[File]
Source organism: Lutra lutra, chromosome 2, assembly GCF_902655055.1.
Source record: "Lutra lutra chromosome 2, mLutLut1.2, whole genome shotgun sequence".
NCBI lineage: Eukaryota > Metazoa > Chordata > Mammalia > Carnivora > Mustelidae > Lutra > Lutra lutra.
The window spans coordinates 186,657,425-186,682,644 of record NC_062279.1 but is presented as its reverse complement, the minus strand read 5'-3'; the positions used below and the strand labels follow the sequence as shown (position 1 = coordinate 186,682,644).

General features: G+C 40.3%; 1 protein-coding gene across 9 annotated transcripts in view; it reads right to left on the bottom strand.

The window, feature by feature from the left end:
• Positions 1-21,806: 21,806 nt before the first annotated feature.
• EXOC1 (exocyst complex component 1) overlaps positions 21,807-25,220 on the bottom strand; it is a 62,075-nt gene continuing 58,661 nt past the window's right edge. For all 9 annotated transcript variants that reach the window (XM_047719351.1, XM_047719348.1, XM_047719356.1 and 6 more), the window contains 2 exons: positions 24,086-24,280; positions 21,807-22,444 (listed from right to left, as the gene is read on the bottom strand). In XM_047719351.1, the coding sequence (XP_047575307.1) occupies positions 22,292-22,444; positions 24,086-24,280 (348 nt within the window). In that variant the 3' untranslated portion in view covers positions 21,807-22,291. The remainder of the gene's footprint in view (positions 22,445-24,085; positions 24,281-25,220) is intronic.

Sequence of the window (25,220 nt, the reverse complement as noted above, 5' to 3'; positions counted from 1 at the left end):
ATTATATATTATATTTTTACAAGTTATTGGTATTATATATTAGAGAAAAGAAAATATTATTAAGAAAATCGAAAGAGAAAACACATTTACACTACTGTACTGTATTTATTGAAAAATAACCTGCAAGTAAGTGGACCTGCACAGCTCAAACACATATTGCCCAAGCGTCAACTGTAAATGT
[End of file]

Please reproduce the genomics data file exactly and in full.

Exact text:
Source organism: Lutra lutra, chromosome 2, assembly GCF_902655055.1.
Source record: "Lutra lutra chromosome 2, mLutLut1.2, whole genome shotgun sequence".
NCBI lineage: Eukaryota > Metazoa > Chordata > Mammalia > Carnivora > Mustelidae > Lutra > Lutra lutra.
The window spans coordinates 186,657,425-186,682,644 of record NC_062279.1 but is presented as its reverse complement, the minus strand read 5'-3'; the positions used below and the strand labels follow the sequence as shown (position 1 = coordinate 186,682,644).

General features: G+C 40.3%; 1 protein-coding gene across 9 annotated transcripts in view; it reads right to left on the bottom strand.

The window, feature by feature from the left end:
• Positions 1-21,806: 21,806 nt before the first annotated feature.
• EXOC1 (exocyst complex component 1) overlaps positions 21,807-25,220 on the bottom strand; it is a 62,075-nt gene continuing 58,661 nt past the window's right edge. For all 9 annotated transcript variants that reach the window (XM_047719351.1, XM_047719348.1, XM_047719356.1 and 6 more), the window contains 2 exons: positions 24,086-24,280; positions 21,807-22,444 (listed from right to left, as the gene is read on the bottom strand). In XM_047719351.1, the coding sequence (XP_047575307.1) occupies positions 22,292-22,444; positions 24,086-24,280 (348 nt within the window). In that variant the 3' untranslated portion in view covers positions 21,807-22,291. The remainder of the gene's footprint in view (positions 22,445-24,085; positions 24,281-25,220) is intronic.

Sequence of the window (25,220 nt, the reverse complement as noted above, 5' to 3'; positions counted from 1 at the left end):
ATTATATATTATATTTTTACAAGTTATTGGTATTATATATTAGAGAAAAGAAAATATTATTAAGAAAATCGAAAGAGAAAACACATTTACACTACTGTACTGTATTTATTGAAAAATAACCTGCAAGTAAGTGGACCTGCACAGCTCAAACACATATTGCCCAAGCGTCAACTGTAAATGT